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China on the brink?

China has the world’s largest debt at $40 trillion from 30 years of deficit financing its industrial growth.  According to some analysts, China’s banks cannot withstand a downturn because it would expose trillions of dollars in bad debt. Now China is being prompted (Wall Street Journal) to return to stimulative policies because of slowing rates of inflation. China’s economic growth in 2018 was the slowest since 1990.

“The producer price index, a gauge of prices at the factory gate, edged up 0.1% in January, slowing from a 0.9% gain in December.  The consumer price index rose 1.7% in January from a year earlier, compared with a 1.9% in December.”

Among the projects that grew China’s economy to become the second largest in the world were the building of cities that today remain unoccupied.  One is a replica of Manhattan Island, another of the Pentagon (go figure!).  Throughout the country, huge apartment complexes stand empty.  Manufacturing facilities are under utilized.

China, of course, is a command economy, one that ignores the law of supply and demand.  Private capital is overrun by government projects.  As we know from the old Soviet Union, central planning is destined to fail, and when it does reverberations will be felt around the world.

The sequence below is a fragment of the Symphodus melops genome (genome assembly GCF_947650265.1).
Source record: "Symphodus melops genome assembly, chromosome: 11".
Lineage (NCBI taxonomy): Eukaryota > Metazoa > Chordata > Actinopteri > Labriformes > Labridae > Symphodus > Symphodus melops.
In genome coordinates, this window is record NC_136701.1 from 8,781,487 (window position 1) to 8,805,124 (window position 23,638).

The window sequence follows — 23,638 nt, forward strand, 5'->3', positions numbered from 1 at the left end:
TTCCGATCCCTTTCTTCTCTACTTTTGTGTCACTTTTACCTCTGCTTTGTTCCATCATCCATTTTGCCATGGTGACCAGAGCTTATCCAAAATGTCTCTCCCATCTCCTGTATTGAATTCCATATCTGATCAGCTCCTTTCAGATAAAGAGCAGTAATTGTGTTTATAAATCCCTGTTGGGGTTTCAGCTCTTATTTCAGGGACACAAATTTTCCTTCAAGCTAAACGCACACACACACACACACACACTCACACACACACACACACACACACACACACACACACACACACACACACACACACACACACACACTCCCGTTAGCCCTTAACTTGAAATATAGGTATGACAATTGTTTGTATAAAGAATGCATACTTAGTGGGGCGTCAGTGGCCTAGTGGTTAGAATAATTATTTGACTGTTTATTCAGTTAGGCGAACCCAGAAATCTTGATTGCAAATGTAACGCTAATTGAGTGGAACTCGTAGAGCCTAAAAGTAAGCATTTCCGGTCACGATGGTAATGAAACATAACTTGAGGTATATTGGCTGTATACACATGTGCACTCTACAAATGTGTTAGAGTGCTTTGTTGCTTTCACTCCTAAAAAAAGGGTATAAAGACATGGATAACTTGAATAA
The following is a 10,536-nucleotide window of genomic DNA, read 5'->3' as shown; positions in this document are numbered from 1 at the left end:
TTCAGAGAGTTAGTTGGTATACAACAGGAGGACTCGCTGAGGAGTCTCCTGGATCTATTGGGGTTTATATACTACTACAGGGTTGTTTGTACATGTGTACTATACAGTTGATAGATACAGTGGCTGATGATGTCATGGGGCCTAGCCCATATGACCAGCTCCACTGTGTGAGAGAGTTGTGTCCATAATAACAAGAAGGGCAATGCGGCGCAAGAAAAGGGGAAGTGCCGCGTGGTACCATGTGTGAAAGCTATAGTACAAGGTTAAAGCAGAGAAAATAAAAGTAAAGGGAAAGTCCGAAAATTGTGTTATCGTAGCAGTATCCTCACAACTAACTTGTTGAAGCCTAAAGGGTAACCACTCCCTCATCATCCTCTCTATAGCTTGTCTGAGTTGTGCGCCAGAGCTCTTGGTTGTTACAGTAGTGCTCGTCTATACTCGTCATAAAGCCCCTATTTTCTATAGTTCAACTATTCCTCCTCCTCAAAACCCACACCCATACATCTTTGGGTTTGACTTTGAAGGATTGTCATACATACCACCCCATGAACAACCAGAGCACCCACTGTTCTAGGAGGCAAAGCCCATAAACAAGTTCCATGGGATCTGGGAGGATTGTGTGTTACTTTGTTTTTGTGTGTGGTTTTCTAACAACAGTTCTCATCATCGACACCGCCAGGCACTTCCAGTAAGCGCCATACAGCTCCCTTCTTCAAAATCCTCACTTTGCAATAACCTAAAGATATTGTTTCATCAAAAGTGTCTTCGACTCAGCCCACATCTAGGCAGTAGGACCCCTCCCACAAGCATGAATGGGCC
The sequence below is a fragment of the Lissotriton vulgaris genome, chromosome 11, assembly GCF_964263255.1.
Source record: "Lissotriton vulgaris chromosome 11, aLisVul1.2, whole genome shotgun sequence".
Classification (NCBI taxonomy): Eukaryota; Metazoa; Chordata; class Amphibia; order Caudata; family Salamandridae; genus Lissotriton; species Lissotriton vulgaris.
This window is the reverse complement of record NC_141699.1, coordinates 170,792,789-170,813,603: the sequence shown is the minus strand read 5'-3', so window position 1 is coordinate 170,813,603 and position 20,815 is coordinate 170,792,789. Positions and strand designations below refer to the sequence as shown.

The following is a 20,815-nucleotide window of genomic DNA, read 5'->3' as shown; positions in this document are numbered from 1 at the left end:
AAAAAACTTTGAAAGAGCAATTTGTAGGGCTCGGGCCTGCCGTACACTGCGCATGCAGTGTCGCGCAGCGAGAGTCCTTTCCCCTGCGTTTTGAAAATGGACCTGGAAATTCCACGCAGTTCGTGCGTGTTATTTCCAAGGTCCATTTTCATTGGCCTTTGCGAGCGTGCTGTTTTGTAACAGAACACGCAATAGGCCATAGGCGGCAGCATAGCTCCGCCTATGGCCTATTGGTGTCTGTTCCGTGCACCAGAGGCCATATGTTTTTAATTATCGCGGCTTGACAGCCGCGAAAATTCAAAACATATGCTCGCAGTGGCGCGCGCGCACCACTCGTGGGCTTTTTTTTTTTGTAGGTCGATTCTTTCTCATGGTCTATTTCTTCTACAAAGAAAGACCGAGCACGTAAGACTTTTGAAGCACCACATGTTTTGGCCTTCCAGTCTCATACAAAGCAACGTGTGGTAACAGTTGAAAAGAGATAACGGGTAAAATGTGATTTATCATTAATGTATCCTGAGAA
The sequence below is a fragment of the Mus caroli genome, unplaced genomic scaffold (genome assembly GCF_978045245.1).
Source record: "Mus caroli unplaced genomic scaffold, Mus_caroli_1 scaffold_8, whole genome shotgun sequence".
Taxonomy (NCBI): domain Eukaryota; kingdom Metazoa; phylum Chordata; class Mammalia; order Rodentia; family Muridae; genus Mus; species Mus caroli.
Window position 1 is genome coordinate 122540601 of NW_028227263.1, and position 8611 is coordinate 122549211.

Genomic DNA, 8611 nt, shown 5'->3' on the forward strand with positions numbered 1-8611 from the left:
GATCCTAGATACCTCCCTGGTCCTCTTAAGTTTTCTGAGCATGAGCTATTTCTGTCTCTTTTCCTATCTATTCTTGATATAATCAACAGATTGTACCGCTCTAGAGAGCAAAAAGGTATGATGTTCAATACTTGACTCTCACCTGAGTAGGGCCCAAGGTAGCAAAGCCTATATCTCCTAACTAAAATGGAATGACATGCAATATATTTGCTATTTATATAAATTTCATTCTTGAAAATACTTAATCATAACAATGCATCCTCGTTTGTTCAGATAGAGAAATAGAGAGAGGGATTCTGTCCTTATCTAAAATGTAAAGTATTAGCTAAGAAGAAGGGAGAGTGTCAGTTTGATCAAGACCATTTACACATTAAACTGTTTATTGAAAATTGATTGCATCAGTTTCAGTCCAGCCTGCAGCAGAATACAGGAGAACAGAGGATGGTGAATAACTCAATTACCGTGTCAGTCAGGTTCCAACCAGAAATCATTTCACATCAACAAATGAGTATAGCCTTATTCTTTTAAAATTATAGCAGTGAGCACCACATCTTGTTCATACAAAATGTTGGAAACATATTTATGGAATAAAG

China’s Hang Seng Index is down 16.5% from its early 2018 high, and that’s with a knee-jerk rally of 13% from the 25,000 mark in January when investors started speculating that the People’s Bank of China, their central bank, would follow standard Keynesian policies and again employ loose monetary policies.

However, Trump’s tariffs on Chinese goods have exacerbated things.  The United States is China’s biggest trading partner and if no trade resolution is reached, China’s exports will suffer immensely.

What happens in the world’s second largest economy cannot be ignored.  If China re-inflates, as the WSJ suggests, inflation will be felt around the world. If Trump’s tariffs are increased to 25%, as he says they will if no accord is reached in the current negotiations, China’s economy will suffer.  Either way, gold and silver will see higher prices.

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